Yarns about Scotland’s rich history as tapestry comes to Kirkcaldy

Ed and Jennifer Link from Auchtermuchty  helped stitch one of the panels of the Great Tapestry of Scotland.
Ed and Jennifer Link from Auchtermuchty helped stitch one of the panels of the Great Tapestry of Scotland.
  • The Great Tapestry of Scotland comes to Kirkcaldy
  • Chance for Fifers to see the work which depicts life and history in Scotland over the years
  • A number of Fifers were involved in the creation of the tapestry, which features many aspects of the Kingdom

It was a project that saw more than 1000 people around Scotland get involved in creating a piece of craftwork that is over 140 metres long.

And now locals will get the chance to see the Great Tapestry of Scotland in the Lang Toun as it comes to Kirkcaldy Galleries this weekend.

The free exhibition will open its doors to the public on Saturday offering people the chance to take a step back in time and learn a lot more about Scotland and its past by looking at the tapestry.

The Great Tapestry is one of the biggest community arts projects to take place in the country and it consists of more than 160 panels.

When the tapestry comes to Fife, it’s also a chance for those living in the Kingdom who were involved in its creation to have it right here on their doorstep.

Husband and wife Ed and Jennifer Link were just two of the stitchers involved in working on one of the panels.

The panel which Ed and Jennifer Link worked on

The panel which Ed and Jennifer Link worked on

They were part of a group, who called themselves ‘Tee’d Off’, that created panel 63 which depicts the country’s golfing heritage.

But, for the couple, the whole project was a brand new experience, as neither of them had done any stitching before.

Ed explained: “A friend was involved in the Preston Pans tapestry and we were trying to see it, and we did see it in St Margaret’s Cathedral in Edinburgh.

“Within a week of seeing that one, a note came up in an email about the Great Tapestry of Scotland. It was asking if people wanted to get involved. I thought it sounded like a good idea. It said full training would be given.

“We thought it would be a come-and-add-a-stitch type thing and, because I paint, we thought it would be interesting. Thinking we would just add one stitch, we registered.

“It wasn’t until 18 months later out of the blue we received an email to say the work was starting. At that point we discovered we’d been assigned to a stitchers group.”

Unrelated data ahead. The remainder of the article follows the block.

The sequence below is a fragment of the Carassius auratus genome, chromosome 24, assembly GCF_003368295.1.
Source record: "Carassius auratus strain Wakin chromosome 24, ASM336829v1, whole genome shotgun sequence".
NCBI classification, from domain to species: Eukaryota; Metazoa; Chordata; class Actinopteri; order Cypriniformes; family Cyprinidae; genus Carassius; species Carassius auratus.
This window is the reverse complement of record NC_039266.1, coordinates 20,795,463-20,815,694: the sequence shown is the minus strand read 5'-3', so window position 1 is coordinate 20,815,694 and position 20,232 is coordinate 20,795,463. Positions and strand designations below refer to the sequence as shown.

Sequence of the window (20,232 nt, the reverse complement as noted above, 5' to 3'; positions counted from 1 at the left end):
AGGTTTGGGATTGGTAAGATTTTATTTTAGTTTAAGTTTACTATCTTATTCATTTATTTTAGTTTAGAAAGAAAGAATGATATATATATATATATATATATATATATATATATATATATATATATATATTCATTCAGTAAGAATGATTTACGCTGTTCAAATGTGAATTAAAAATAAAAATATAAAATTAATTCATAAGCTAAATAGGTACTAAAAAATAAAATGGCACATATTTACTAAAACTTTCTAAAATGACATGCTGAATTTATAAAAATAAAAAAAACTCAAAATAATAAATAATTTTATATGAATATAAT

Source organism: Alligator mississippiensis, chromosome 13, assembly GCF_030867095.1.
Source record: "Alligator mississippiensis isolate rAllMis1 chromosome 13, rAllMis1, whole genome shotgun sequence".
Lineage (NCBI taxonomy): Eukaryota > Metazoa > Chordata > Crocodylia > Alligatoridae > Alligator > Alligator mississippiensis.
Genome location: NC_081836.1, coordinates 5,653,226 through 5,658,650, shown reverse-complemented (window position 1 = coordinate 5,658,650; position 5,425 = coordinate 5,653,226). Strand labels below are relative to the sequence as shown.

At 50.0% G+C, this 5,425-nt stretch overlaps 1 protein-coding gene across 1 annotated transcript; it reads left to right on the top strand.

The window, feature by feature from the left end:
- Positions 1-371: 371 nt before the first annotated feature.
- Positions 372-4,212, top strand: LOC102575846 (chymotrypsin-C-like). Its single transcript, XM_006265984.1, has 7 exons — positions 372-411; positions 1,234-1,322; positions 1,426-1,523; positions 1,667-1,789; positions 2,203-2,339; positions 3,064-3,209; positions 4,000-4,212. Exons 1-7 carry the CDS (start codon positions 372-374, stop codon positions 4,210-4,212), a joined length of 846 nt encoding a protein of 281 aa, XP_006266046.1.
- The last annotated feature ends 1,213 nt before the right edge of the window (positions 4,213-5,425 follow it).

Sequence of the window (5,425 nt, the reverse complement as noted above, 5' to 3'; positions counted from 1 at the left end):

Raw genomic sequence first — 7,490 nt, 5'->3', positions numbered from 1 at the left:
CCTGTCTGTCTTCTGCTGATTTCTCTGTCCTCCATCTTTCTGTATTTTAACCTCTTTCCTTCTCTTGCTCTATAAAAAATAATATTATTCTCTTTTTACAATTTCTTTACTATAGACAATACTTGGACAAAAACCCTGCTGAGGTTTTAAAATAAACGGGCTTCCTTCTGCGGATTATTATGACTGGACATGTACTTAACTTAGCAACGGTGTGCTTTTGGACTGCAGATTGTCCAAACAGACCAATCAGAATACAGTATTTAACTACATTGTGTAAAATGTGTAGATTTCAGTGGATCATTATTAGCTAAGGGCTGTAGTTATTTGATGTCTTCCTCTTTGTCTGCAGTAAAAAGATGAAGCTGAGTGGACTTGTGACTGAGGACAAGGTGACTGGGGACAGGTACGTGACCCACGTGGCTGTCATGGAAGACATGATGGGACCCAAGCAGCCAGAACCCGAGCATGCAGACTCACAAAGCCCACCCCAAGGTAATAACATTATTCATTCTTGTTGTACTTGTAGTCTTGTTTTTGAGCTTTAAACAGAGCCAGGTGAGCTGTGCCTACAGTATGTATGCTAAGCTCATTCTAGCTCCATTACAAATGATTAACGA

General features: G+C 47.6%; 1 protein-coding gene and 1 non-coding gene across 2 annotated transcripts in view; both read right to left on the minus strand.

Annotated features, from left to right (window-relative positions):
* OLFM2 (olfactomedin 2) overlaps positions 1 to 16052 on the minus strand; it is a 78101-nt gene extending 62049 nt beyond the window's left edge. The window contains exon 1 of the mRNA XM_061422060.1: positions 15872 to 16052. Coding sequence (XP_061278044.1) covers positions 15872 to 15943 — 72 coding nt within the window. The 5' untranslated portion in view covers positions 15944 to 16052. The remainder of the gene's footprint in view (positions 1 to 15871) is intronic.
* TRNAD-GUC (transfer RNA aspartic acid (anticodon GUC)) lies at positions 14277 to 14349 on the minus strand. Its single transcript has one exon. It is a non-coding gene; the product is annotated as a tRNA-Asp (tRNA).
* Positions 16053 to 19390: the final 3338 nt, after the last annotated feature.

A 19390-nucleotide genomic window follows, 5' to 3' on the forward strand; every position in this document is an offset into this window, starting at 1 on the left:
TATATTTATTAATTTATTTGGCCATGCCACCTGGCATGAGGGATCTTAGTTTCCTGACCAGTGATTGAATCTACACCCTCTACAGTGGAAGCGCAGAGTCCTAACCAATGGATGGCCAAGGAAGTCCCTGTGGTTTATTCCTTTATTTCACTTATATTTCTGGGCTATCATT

Jennifer continued: “We had never done anything like it before.

“We thought we’d go along to the group and see what it was about.

“When we got there, we discovered everyone else was experienced, in fact there was one lady who taught tapestry.”

But Ed and Jennifer didn’t let their lack of experience in the craft put them off.

They continued with the project, receiving some guidance from the rest of the group as they went.

The Great Tapestry of Scotland was the brainchild of author Alexander McCall Smith, who worked together with historian Alistair Moffat and artist Andrew Crummy – and of course the stitchers from across Scotland – to produce one of the world’s longest embroidered tapestries.

The stitchers were left to translate Andrew Crummy’s descriptive artwork.

“The group had been given a pack containing a large square of canvas, a pile of different coloured threads,” said Ed.

“It literally was an outline on the canvas and some colour suggestions.

“We were not really given instructions on what to do.

“A lot was left to interpretation.

“Everyone in the group would take the canvas home and add a bit extra before we’d meet again and it would be handed to the next person.

“And the more that was added the heavier it became.

“We started in the November and we had until the end of June to get it done.

“There were times when we were unsure if we’d manage to finish on time.”

But the work was finished on time and was displayed alongside all the other panels at the Scottish Parliament.

Ed and Jennifer said that despite their inexperience at embroidery they enjoyed the project.

Ed continued: “We’re glad we did it, it was good to be part of it.

“We didn’t know what we were getting in to really at the start, and we had no idea of the sheer scale of the project and what was involved.”

Jennifer added: “It was a commitment as we didn’t want to let anyone down.

“We met some lovely people and very talented stitchers.

“And we’ve learned a few stitches on the way.”

Among the panels in the tapestry are 12 that are likely to be of particular interest while it is here in Kirkcaldy as they depict life and history in Fife.

They include Dunfermline’s royal history, the formation of St Andrews University, Adam Smith in Kirkcaldy, the construction of the Forth Bridge and a portrayal of the history of Glenrothes.

The tapestry comes to Kirkcaldy Galleries from Saturday to Sunday, September 20.